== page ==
European coil mills and their customers are devising ways to ensure tonnages taken up by buyers do not fall significantly under those contracted in annual agreements. Last year saw some trouble between mills and big customers, which in the second half of 2021 refused to call off the tonnages they had secured on the basis of their annual contracts.
The problem is not all-new, but was particularly pronounced in 2021. Annual contracts normally forecast the tonnages which customers anticipate they will need in certain months over the year. The shortage of semiconductor chips, however, put a radical break on the production of cars, meaning carmakers and many suppliers decided not to call off contracted tonnages.
This does not only force mills to pile up the shunned tonnages at their yards. It is also a bone of contention as to who carries the financial burden in such cases, as customers refuse to pay for the volumes they do not pick, despite the contract.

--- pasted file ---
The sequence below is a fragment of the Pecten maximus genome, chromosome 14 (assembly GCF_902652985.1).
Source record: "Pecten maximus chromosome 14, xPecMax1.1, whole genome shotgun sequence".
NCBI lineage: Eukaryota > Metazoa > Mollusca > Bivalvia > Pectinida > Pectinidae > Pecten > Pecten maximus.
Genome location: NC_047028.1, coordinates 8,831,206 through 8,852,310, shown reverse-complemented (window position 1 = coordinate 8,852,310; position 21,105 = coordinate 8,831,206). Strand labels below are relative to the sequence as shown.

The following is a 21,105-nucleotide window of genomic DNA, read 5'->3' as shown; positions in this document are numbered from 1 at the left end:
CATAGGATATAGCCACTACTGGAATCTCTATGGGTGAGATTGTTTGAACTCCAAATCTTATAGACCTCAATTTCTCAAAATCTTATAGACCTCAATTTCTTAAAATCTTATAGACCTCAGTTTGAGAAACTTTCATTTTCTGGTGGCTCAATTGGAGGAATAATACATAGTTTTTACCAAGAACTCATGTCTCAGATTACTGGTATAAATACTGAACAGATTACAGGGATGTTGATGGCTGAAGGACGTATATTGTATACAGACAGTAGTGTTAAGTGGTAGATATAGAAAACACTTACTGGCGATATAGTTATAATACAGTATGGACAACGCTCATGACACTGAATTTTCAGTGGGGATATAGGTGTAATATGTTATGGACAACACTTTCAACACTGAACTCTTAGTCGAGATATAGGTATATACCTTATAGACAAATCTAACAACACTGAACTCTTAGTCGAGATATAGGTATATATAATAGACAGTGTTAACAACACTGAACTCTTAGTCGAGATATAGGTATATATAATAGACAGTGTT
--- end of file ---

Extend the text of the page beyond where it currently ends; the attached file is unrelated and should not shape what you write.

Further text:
For better synchronisation, some players have started using a set of measures they refer to as “rolling forecast”. Essentially, both sides agree to meet more often throughout the year, normally monthly, to monitor if the short-term forecast deviates from the initial projection.
One buyer of an automotive supplier explains: “If BMW fails to buy my products in such periods, we cannot use the steel we meant to buy at that time.” He tells Kallanish that mills essentially have an understanding for such dilemmas, and are prepared to concede lower volumes temporarily. Such concessions do work for annual volumes mills do not want to miss out on, he notes.
Another point is that mills simultaneously want to make sure buyers do not go for spot purchases because steel prices have become friendlier. “We grant the mills’ accountants access to our books so that they can make sure we have not two-timed them, and bought elsewhere,” he explains. This concept of continuous monitoring plus control is relatively new and was thought up only in 2020 in view of the irregularities brought up by the coronavirus pandemic, he says.
Christian Koehl Germany